Esping-Andersen’s welfare regime theory has been highly praised and criticised in the academia. Regarding the third analytical axis, scholars working on high-income countries have confirmed the validity of the three welfare regime models (Powell & Barrientos, 2004), and complemented the tripartite classification to include peripheral areas in Europe as well as in Asia, Africa and Latin America (Aspalter, 2017). Scholars have also incorporated regions in the Global South as a welfare regime model (Barrientos, 2004). However, researchers have concentrated their efforts in examining the national picture of welfare regimes. By focusing on the national welfare regimes, the literature fails to capture intra-national variations of welfare regimes (i.e., fails to show territorial dynamics of social policy). Welfare regimes in countries with robust state WS, report significant variations across social policy sectors. Gough (2013) made this evident when highlighting that the so-called “liberal Britain still retains a universal National Health Service”. Research also shows a systematic subnational variation with distinct worlds of welfare across Chinese provinces (Ratigan, 2017). Therefore, a better understanding of intra-national variations of welfare and the role of alternative actors such as the grassroots and religious organisations would provide policymakers and politicians with a picture closer to reality regarding the production of welfare.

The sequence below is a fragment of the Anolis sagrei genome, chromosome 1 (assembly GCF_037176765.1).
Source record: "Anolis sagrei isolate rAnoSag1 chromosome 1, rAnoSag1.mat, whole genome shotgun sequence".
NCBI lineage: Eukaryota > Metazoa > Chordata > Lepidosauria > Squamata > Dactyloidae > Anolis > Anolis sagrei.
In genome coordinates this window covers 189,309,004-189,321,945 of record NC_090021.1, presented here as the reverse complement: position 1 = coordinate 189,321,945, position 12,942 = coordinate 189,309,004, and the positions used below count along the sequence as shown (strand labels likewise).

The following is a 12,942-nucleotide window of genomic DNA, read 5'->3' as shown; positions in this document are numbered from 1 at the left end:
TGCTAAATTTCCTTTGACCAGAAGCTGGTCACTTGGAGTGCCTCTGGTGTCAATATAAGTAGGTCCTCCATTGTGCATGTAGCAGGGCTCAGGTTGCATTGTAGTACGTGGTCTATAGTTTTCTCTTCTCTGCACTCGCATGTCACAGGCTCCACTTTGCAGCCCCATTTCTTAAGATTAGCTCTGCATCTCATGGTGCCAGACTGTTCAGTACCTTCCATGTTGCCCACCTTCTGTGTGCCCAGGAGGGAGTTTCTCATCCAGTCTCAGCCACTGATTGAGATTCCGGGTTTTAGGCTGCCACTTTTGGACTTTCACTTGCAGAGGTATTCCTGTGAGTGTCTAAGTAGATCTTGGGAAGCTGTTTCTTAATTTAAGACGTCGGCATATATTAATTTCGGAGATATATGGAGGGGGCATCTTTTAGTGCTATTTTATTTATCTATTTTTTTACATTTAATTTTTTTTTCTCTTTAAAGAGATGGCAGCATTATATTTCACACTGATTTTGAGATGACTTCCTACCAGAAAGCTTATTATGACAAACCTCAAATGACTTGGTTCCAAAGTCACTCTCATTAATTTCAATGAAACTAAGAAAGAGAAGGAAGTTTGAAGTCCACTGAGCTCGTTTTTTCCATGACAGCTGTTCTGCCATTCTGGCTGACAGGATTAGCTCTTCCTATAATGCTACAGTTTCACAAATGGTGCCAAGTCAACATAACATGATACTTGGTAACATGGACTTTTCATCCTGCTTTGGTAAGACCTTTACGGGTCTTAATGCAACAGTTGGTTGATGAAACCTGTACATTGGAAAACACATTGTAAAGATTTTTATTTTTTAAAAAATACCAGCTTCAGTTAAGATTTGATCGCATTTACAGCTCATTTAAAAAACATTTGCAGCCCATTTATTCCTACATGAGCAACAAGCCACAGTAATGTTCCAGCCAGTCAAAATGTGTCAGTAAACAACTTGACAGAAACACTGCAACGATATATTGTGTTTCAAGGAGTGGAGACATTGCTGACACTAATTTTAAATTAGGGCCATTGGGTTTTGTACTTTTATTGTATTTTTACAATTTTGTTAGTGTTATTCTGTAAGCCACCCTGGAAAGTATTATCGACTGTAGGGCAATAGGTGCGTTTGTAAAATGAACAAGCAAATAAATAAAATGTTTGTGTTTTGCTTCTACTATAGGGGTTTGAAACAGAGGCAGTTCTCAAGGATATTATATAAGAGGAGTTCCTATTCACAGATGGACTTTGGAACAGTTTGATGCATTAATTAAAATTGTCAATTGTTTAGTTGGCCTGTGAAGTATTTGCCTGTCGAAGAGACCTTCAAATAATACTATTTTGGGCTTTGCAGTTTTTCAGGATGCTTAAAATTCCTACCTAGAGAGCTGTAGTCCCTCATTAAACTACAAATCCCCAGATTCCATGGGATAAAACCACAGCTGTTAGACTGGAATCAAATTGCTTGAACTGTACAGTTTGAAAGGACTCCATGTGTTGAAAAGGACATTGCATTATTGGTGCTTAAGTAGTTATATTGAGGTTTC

This workshop aims at filling the gap of knowledge regarding the recent evolution and challenges in social policies in the EWS. The primary purpose is to showcase a comprehensive analysis that enables cross-country and cross-regional comparisons around three principal axes: i)Territorial governance; ii)Cross-sectoral action, and iii)intra-national variation of welfare and the role of alternative actors.
Papers in this section will examine transformations undertaken by EWS throughout the 21st century regarding any of the three analytical axes previously indicated. Analyses can focus either cross-sectoral programmes or one of the central social policy sectors: education, health care, social insurance, labour policies, and social assistance. We are interested in contributions addressing (but not limited to) one of the following research questions: